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In Vitro Fatigue Behavior of the Equine Third Metacarpus: Remodeling and Microcrack Damage Analysis
Journal of Orthopaedic Research
  • R.B. Martin, University of California - Davis
  • V.A. Gibson, University of California - Davis
  • S.M. Stover, University of California - Davis
  • J.C. Gibeling, University of California - Davis
  • L.V. Griffin, University of California - Davis
Publication Date

We studied remodeling and microcrack damage in specimens of Thoroughbred racehorse third metacarpal bone that had been subjected to monotonic or fatigue failure. We asked three questions. What effects does mechanical loading have on histologically observable microcrack damage? Are there regional variations in remodeling of the equine cannon bone, and do these variations correlate with mechanical properties? To what extent are remodeling and microcrack damage age-dependent? Machined beams from the medial, lateral, and dorsal cortices were loaded to fracture in four-point bending monotonically, or cyclically at a load initially producing 10,000 microstrain. Specimens were then bulk-stained in basic fuchsin, and cross sections were prepared from loaded and load-free regions of each beam. Current and past remodeling, porosity, and microcrack density and length were determined histomorphometrically. Stained and unstained microcracks were observed. Unstained cracks were associated with regions of woven bone and appeared to be damaged Sharpey's fibers. Their density (approximately 30/mm2) did not increase after failure, but their length (approximately 25 μm) did, especially near the surfaces of the beam. Stained cracks were wider and longer than unstained cracks and were located primarily near the fracture surface and on the compressed side of the beam. Stained cracks after failure were more numerous in those beams having a higher elastic modulus, a shorter fatigue life, or greater deformation at failure. The extent of past remodeling increased with age, especially in the medial region; the rate of current remodeling generally declined with age, but not in the dorsal region, which has the best fatigue resistance. In summary, while remodeling varied with age and region, its effects on bone structure did not appear to influence microdamage. Basic fuchsin staining of damage in fractured equine bone was independent of age and region and confined to near the fracture surfaces. Distributed microdamage consisted only of what appeared to be subtle disruptions of Sharpey's fibers.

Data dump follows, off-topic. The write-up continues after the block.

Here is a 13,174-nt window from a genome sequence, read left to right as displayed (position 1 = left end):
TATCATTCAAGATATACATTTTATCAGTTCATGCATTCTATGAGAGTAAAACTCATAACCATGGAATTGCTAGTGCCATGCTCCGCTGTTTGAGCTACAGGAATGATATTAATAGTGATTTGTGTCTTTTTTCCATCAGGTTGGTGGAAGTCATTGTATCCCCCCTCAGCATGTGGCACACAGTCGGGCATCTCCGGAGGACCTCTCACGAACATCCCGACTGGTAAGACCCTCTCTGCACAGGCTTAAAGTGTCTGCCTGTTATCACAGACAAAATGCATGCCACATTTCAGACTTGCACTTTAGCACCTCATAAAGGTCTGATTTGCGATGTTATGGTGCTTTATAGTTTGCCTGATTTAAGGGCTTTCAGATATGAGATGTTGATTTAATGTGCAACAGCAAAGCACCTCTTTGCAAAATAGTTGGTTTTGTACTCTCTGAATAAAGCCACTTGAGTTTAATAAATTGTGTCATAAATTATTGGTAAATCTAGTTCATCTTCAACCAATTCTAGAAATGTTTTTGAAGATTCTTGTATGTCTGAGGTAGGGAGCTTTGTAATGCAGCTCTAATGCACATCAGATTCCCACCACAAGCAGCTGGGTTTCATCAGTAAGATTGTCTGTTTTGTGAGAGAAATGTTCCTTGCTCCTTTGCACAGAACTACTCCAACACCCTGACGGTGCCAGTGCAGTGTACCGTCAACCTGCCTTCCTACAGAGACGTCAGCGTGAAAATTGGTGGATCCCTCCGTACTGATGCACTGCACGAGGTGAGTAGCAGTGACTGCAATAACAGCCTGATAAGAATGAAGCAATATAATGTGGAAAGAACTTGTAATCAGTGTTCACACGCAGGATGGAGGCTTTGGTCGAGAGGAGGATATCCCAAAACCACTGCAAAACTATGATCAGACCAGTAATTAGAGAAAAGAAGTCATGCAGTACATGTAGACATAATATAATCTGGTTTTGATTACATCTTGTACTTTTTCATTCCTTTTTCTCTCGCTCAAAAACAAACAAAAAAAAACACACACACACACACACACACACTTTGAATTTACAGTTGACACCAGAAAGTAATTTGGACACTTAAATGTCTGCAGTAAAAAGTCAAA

Publisher statement
This is the pre-peer reviewed version of the following article: In vitro fatigue behavior of the equine third metacarpus: Remodeling and microcrack damage analysis, R. B. Martin, V. A. Gibson, S. M. Stover, J. C. Gibeling, L. V. Griffin, Journal of Orthopaedic Research, 14:5.
Citation Information
R.B. Martin, V.A. Gibson, S.M. Stover, J.C. Gibeling, et al.. "In Vitro Fatigue Behavior of the Equine Third Metacarpus: Remodeling and Microcrack Damage Analysis" Journal of Orthopaedic Research Vol. 14 Iss. 5 (1996) p. 794 - 801
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